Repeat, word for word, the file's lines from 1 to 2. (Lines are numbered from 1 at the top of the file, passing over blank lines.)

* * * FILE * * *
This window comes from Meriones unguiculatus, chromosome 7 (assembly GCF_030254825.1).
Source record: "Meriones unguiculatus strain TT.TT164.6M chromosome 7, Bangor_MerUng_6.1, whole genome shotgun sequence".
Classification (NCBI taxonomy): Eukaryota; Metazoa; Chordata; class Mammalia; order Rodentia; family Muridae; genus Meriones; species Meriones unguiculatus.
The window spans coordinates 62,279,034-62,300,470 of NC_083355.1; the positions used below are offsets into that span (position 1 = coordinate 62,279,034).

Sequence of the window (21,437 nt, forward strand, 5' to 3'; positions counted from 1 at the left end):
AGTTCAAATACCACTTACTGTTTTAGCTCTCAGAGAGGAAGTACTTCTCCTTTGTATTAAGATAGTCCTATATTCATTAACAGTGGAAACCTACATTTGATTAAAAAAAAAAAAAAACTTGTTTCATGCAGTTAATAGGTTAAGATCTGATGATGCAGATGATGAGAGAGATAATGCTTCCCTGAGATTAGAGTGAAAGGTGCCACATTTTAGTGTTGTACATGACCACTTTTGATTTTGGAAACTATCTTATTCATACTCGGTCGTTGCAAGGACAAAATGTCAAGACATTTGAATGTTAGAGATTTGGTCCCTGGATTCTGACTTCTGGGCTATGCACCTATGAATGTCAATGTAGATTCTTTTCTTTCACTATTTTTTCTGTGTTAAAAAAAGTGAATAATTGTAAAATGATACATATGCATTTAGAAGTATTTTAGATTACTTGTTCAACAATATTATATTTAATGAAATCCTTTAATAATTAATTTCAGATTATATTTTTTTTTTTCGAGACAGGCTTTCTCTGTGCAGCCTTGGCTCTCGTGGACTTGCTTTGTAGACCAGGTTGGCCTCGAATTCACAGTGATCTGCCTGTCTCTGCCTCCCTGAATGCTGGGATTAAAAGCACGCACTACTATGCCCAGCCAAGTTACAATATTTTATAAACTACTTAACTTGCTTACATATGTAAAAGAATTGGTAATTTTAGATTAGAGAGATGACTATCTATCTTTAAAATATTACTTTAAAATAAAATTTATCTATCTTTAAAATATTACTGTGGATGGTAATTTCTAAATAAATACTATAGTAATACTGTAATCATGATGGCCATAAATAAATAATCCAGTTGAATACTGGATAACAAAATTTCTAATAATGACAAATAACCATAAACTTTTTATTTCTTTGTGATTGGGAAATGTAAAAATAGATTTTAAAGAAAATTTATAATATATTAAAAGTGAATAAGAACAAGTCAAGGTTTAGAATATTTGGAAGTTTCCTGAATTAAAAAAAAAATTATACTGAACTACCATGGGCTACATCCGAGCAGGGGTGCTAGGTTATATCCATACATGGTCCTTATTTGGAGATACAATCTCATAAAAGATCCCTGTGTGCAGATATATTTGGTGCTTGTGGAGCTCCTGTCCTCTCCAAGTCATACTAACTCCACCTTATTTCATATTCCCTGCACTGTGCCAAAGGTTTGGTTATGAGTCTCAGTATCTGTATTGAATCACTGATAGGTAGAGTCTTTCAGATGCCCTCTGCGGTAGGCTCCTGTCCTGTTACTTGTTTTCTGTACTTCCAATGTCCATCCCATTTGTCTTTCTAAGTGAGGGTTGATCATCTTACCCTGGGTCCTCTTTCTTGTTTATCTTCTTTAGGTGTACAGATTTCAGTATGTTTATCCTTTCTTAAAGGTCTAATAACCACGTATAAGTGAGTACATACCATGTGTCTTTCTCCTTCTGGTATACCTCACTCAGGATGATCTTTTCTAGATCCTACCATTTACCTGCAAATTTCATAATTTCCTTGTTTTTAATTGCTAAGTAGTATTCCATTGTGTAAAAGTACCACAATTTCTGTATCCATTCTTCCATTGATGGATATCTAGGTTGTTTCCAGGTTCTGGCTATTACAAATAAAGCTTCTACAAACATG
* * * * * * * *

This window comes from Meriones unguiculatus, chromosome 7 (assembly GCF_030254825.1).
Source record: "Meriones unguiculatus strain TT.TT164.6M chromosome 7, Bangor_MerUng_6.1, whole genome shotgun sequence".